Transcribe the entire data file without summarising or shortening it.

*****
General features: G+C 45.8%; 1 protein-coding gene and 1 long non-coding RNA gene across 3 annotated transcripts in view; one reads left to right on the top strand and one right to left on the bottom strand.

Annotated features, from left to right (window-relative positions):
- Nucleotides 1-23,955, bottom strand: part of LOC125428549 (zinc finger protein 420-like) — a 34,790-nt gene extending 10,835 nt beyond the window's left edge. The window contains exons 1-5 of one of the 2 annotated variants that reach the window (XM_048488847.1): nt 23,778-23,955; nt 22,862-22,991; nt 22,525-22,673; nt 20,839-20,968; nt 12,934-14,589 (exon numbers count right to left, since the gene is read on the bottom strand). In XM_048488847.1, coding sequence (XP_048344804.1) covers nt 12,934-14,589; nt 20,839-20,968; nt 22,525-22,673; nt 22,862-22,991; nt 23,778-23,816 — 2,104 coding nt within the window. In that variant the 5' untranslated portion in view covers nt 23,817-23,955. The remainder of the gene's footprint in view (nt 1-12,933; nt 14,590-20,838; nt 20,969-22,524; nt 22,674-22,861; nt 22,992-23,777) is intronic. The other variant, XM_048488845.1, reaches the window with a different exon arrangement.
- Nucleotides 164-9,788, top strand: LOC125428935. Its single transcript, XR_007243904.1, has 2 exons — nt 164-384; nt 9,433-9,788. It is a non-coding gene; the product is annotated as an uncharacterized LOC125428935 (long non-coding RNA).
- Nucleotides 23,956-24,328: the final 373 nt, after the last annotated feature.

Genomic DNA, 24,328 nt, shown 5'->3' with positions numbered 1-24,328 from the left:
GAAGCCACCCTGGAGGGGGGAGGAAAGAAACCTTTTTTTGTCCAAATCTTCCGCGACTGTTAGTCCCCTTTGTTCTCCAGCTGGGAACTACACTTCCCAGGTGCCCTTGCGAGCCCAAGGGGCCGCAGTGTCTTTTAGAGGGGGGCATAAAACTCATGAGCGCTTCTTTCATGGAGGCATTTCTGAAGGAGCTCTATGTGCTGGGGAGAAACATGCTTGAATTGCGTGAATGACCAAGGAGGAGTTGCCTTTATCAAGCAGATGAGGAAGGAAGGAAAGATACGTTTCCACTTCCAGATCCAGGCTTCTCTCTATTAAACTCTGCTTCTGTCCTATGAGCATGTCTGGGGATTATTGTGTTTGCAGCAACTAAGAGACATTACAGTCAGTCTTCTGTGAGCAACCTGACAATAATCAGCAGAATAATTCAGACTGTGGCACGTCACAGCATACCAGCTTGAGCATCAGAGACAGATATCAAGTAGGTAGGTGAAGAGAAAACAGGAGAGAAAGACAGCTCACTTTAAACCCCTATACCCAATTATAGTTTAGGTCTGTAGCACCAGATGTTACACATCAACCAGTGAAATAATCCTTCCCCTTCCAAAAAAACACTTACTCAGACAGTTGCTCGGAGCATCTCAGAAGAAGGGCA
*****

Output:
General features: G+C 45.8%; 1 protein-coding gene and 1 long non-coding RNA gene across 3 annotated transcripts in view; one reads left to right on the top strand and one right to left on the bottom strand.

Annotated features, from left to right (window-relative positions):
- Nucleotides 1-23,955, bottom strand: part of LOC125428549 (zinc finger protein 420-like) — a 34,790-nt gene extending 10,835 nt beyond the window's left edge. The window contains exons 1-5 of one of the 2 annotated variants that reach the window (XM_048488847.1): nt 23,778-23,955; nt 22,862-22,991; nt 22,525-22,673; nt 20,839-20,968; nt 12,934-14,589 (exon numbers count right to left, since the gene is read on the bottom strand). In XM_048488847.1, coding sequence (XP_048344804.1) covers nt 12,934-14,589; nt 20,839-20,968; nt 22,525-22,673; nt 22,862-22,991; nt 23,778-23,816 — 2,104 coding nt within the window. In that variant the 5' untranslated portion in view covers nt 23,817-23,955. The remainder of the gene's footprint in view (nt 1-12,933; nt 14,590-20,838; nt 20,969-22,524; nt 22,674-22,861; nt 22,992-23,777) is intronic. The other variant, XM_048488845.1, reaches the window with a different exon arrangement.
- Nucleotides 164-9,788, top strand: LOC125428935. Its single transcript, XR_007243904.1, has 2 exons — nt 164-384; nt 9,433-9,788. It is a non-coding gene; the product is annotated as an uncharacterized LOC125428935 (long non-coding RNA).
- Nucleotides 23,956-24,328: the final 373 nt, after the last annotated feature.

Genomic DNA, 24,328 nt, shown 5'->3' with positions numbered 1-24,328 from the left:
GAAGCCACCCTGGAGGGGGGAGGAAAGAAACCTTTTTTTGTCCAAATCTTCCGCGACTGTTAGTCCCCTTTGTTCTCCAGCTGGGAACTACACTTCCCAGGTGCCCTTGCGAGCCCAAGGGGCCGCAGTGTCTTTTAGAGGGGGGCATAAAACTCATGAGCGCTTCTTTCATGGAGGCATTTCTGAAGGAGCTCTATGTGCTGGGGAGAAACATGCTTGAATTGCGTGAATGACCAAGGAGGAGTTGCCTTTATCAAGCAGATGAGGAAGGAAGGAAAGATACGTTTCCACTTCCAGATCCAGGCTTCTCTCTATTAAACTCTGCTTCTGTCCTATGAGCATGTCTGGGGATTATTGTGTTTGCAGCAACTAAGAGACATTACAGTCAGTCTTCTGTGAGCAACCTGACAATAATCAGCAGAATAATTCAGACTGTGGCACGTCACAGCATACCAGCTTGAGCATCAGAGACAGATATCAAGTAGGTAGGTGAAGAGAAAACAGGAGAGAAAGACAGCTCACTTTAAACCCCTATACCCAATTATAGTTTAGGTCTGTAGCACCAGATGTTACACATCAACCAGTGAAATAATCCTTCCCCTTCCAAAAAAACACTTACTCAGACAGTTGCTCGGAGCATCTCAGAAGAAGGGCA